Is Mitt Romney’s Pro-Life Conversion Sincere?

Former Massachusetts Governor Mitt Romney’s progress through the Republican presidential primary has left many pro-lifers uneasy. Though it seems increasingly likely that he’ll be the GOP nominee, we just can’t seem to shake the fear that he’s not really one of us. Let’s see if a closer look at his background can shed some light on the matter.

The Prosecution

First, pre-2005 Romney sounds awfully certain about upholding Roe v. Wade and preserving “a woman’s right to choose” in those YouTube clips we’ve all seen. In an unusually evenhanded profile, the left-wing ThinkProgress notes the candidate’s prior support for RU-486 and state Medicaid funding for abortion.

Second, Romney’s current pro-life platform isn’t 100%—he supports rape & incest exceptions, and last year wouldn’t sign the Susan B. Anthony List’s life pledge because he wanted the leeway to appoint pro-choicers to the Justice Department and claimed the language would unintentionally cut off medical funding unrelated to abortion.

Third, and most importantly, the Washington Examiner’s Byron York reports the following revelation in Boston journalist Ronald Scott’s book on Romney:

According to Scott, Romney revealed that polling from Richard Wirthlin, Ronald Reagan’s former pollster whom Romney had hired for the ’94 campaign, showed it would be impossible for a pro-life candidate to win statewide office in Massachusetts. In light of that, Romney decided to run as a pro-choice candidate, pledging to support Roe v. Wade, while remaining personally pro-life.

That would definitely seem to reinforce the fear that Romney’s pro-life “conversion” wasn’t a conversion at all; just a recalculation of what he had to say to win over a new audience. If Romney did it before, surely he could do it again.

The Defense

Here’s Romney’s justification for preserving abortion:

Many, many years ago, I had a dear, close family relative that was very close to me who passed away from an illegal abortion. It is since that time that my mother and my family have been committed to the belief that we can believe as we want, but we will not force our beliefs on others on that matter.

It’s certainly easy to see how the 1963 death of 21-year-old Ann Keenan would have colored the judgment of her surviving relatives, especially in the years before modern embryology irreversibly shifted the life question from theological conviction to scientific certainty.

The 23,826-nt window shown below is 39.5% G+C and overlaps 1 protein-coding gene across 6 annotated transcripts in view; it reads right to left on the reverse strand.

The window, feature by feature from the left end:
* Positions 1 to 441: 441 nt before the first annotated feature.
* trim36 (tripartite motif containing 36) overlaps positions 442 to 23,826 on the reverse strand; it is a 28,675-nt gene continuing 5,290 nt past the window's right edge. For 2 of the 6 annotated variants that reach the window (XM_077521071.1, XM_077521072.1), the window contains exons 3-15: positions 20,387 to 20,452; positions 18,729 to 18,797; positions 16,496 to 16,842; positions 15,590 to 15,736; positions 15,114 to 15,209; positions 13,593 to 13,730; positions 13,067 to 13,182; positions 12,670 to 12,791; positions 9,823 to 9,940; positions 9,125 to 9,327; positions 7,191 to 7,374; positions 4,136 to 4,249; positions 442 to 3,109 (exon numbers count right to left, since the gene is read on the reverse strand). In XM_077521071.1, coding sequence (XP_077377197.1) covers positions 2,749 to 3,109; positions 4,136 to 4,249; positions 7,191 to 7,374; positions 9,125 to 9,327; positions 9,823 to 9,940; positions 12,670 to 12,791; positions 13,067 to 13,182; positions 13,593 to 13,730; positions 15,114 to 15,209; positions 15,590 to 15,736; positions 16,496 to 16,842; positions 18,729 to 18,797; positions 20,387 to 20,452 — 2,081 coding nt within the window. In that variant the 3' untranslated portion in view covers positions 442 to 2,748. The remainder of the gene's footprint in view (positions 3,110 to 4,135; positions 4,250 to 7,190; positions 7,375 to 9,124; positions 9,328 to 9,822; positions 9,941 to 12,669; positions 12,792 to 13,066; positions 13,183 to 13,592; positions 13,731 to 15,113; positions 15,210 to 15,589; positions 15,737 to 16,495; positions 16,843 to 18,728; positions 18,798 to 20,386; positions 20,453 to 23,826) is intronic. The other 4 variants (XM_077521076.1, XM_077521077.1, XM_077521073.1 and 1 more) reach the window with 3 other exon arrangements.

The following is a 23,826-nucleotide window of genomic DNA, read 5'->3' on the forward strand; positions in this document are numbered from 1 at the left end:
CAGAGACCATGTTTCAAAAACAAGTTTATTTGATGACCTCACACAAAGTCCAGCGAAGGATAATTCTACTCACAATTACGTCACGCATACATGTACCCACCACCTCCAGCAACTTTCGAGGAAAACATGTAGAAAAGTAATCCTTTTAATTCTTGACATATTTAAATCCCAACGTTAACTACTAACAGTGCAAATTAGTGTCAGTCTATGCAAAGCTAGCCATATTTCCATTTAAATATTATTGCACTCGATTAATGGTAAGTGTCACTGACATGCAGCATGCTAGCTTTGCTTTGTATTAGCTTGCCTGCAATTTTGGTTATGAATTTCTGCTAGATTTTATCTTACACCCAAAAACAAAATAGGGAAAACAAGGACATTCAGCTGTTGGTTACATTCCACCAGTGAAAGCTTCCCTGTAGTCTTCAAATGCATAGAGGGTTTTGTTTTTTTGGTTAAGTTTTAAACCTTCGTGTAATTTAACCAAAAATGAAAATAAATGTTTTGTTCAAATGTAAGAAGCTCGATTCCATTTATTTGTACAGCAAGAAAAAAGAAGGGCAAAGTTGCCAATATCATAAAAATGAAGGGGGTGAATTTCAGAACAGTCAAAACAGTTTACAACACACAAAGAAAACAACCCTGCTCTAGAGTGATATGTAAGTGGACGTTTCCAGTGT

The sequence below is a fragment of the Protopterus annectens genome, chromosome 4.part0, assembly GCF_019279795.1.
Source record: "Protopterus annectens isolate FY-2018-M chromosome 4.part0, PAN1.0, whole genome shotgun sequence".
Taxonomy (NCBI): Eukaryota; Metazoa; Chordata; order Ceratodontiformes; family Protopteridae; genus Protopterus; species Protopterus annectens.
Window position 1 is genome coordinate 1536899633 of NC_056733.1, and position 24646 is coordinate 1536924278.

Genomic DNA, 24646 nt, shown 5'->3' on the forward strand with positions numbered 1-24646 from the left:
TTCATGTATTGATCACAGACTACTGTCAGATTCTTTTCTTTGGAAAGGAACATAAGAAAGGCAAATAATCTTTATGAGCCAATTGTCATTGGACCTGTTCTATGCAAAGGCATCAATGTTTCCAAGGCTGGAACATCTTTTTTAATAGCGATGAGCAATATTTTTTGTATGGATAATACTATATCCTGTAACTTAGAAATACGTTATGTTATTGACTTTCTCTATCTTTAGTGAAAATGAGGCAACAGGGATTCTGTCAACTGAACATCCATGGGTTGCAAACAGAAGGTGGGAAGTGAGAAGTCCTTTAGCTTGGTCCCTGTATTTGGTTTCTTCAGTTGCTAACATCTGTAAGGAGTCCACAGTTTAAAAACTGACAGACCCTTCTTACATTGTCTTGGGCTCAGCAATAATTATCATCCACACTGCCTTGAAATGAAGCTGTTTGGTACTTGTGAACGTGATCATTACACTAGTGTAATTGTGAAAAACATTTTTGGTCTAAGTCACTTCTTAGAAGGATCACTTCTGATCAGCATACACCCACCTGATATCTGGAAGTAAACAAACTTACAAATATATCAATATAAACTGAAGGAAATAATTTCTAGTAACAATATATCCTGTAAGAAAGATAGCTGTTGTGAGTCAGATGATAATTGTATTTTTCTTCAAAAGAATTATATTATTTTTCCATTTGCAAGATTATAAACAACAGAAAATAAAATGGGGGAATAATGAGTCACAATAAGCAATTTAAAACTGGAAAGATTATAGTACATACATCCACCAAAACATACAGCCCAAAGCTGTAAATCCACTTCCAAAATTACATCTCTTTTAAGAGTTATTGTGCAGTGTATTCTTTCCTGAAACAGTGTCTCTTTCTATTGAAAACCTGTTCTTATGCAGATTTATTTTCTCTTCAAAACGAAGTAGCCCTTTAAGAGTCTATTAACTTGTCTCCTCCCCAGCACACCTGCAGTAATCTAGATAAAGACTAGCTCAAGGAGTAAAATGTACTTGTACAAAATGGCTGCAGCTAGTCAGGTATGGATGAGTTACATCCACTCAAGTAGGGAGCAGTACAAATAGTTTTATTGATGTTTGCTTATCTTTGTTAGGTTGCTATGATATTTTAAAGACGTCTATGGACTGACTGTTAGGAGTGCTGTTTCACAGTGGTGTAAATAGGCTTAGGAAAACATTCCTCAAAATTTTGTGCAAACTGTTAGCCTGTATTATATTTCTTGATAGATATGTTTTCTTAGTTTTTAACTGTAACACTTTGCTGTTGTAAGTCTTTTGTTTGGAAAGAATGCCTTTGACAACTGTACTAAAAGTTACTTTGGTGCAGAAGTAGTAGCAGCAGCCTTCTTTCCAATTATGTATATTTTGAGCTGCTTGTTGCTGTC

In fact, that modern science is precisely what Romney claims sparked his conversion. Washington Post columnist Kathleen Parker writes that when the issue of embryonic stem-cell research hit Massachusetts, Romney “sought to educate himself before staking out a position”:

Enter William Hurlbut, a physician and professor of biomedical ethics at Stanford University Medical School. For several hours, Hurlbut and Romney met in the governor’s office and went through the dynamics of conception, embryonic development and the repercussions of research that targets nascent human life.

According to Hurlbut, “it was obvious” that Romney “put in a real effort to understand” the issue, leaving the doctor “impressed by both his clarity of mind and sincerity of heart.” Massachusetts pro-life leaders have affirmed that Romney governed as a pro-lifer after he changed sides, as has National Right to Life Committee co-founder Dr. John Willke.

Lastly, ThinkProgress recounts an incident during Romney’s time as a Mormon stake president in Boston, in which he aggressively tried to counsel a woman against aborting her baby, even after another church official had granted her permission to have the abortion because of a blood clot complicating her pregnancy.